Confusing rules turn expats off nation’s social insurance program
Lack of efficiency and clarity deter participation, report in Chongqing and
Elsa Jacquin has a social insurance card issued by the Chinese government, but the French expatriate is not sure if she is covered by the country’s social security network, and doesn’t know where to seek an answer to this and many other questions.
“How should I draw my pension? Where should I go when I relocate to other cities in China? How can I access unemployment or maternity benefits?” she asked, adding that many of her friends are just as confused.
Jacquin paid social insurance contributions via her former employer when she lived in Beijing, but canceled the payments when she moved to Chong-qing in 2012.
She now runs a consultancy and is hoping to enroll her foreign employees in the program, but doesn’t know where to seek help.
In 2011, the Ministry of Human Resources and Social Security issued a regulation stipulating that all foreigners working in China should be included in the social security system from October that year.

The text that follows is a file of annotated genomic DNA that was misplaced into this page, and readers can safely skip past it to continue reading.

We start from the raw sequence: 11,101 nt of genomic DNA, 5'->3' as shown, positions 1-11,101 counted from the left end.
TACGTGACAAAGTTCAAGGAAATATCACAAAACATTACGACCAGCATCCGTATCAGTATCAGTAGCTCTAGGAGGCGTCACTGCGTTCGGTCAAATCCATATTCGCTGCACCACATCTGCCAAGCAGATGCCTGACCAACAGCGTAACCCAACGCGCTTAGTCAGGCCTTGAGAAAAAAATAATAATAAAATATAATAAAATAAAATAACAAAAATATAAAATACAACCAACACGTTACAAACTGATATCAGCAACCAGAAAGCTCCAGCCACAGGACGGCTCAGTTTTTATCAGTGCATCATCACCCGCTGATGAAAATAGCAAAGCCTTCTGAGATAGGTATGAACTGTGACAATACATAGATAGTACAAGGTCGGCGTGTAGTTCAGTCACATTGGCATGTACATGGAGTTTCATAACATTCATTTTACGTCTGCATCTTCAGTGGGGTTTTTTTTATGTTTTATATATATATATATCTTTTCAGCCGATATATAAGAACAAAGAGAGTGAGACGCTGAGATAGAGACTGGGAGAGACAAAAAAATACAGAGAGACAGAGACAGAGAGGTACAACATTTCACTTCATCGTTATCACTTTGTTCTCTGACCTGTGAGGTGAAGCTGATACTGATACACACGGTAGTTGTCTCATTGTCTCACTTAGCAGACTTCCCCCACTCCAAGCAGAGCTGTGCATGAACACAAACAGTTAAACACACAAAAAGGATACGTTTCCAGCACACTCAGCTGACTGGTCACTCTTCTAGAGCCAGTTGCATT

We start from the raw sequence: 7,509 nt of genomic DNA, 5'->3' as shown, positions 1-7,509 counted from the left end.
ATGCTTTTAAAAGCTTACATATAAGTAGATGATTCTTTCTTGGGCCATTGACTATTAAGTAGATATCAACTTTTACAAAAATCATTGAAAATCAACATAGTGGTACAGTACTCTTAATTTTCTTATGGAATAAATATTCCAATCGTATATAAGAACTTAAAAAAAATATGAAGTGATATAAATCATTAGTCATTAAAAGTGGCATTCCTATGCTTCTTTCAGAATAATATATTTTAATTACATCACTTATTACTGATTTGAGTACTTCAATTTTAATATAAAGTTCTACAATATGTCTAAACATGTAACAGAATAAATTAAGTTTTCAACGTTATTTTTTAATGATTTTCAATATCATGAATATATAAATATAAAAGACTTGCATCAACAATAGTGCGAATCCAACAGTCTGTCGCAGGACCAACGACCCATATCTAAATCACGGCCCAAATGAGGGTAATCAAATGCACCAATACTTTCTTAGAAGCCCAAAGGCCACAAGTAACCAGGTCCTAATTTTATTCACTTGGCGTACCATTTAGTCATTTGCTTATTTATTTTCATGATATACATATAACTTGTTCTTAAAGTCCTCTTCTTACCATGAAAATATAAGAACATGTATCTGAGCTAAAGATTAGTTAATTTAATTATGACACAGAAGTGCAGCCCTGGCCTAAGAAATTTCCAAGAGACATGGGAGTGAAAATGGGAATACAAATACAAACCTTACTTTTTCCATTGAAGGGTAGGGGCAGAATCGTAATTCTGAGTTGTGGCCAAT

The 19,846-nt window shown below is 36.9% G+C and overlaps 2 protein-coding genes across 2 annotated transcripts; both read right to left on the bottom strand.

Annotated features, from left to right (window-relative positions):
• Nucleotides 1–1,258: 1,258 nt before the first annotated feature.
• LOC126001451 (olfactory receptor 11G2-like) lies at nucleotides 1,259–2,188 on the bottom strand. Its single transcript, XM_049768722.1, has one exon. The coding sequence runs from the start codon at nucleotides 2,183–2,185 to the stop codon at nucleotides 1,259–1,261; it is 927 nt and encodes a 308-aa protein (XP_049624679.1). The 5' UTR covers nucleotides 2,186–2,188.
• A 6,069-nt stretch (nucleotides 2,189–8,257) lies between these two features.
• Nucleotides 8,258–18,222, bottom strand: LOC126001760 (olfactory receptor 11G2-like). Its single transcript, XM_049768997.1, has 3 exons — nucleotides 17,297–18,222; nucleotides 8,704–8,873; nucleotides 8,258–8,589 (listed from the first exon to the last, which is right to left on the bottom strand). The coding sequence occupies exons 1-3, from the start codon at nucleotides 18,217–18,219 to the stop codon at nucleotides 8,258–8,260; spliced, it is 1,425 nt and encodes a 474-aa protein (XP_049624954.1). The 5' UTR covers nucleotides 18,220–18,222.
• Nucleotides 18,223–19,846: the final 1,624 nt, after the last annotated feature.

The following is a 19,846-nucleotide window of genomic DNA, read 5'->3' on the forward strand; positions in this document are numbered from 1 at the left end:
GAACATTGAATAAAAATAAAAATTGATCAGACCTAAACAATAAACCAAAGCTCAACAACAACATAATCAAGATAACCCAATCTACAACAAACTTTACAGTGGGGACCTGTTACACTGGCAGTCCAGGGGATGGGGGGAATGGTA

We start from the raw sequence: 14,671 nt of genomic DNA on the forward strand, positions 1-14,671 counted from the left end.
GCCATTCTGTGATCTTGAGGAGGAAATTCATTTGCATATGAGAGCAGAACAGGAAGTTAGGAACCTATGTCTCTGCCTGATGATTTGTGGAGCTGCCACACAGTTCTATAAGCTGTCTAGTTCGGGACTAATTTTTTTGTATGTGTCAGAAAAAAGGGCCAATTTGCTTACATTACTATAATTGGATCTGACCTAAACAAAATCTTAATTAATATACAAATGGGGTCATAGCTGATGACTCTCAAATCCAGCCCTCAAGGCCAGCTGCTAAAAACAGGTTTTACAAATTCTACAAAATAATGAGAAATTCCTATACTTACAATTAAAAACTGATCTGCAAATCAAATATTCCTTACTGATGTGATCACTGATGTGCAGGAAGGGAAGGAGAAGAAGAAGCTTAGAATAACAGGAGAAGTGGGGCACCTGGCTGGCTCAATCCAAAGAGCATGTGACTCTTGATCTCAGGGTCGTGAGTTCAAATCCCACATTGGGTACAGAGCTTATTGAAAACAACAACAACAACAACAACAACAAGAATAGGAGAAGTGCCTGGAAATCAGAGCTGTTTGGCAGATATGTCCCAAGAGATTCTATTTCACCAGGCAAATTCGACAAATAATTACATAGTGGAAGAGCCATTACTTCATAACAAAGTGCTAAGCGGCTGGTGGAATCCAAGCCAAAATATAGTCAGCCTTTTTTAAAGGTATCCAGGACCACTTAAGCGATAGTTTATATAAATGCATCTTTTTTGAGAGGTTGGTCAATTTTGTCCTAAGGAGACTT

However, a lack of efficiency and clarity in implementation means many foreign workers are hesitant about joining the program.
According to the ministry, just 33 percent of the 600,000 foreigners working in China last year had joined the program by 2013. “The participation rate of those from overseas is small compared with the number of expats in China,” Hu Xiaoyi, vice-minister of human resources and social security, told a news conference in December.
Lu Quan, an associate professor at Renmin University of China who specializes in social insurance, said inefficiency and the opaque nature of regulatory details are deterring greater participation by foreigners.
“Although China’s economy has developed aggressively, services such as pensions still lag behind. Many expats return to their home countries when they retire and then find it extremely difficult to collect their pensions,” he said.
In addition, he pointed out that medical bills incurred outside China are not covered by the insurance system, reducing its appeal to those who travel frequently.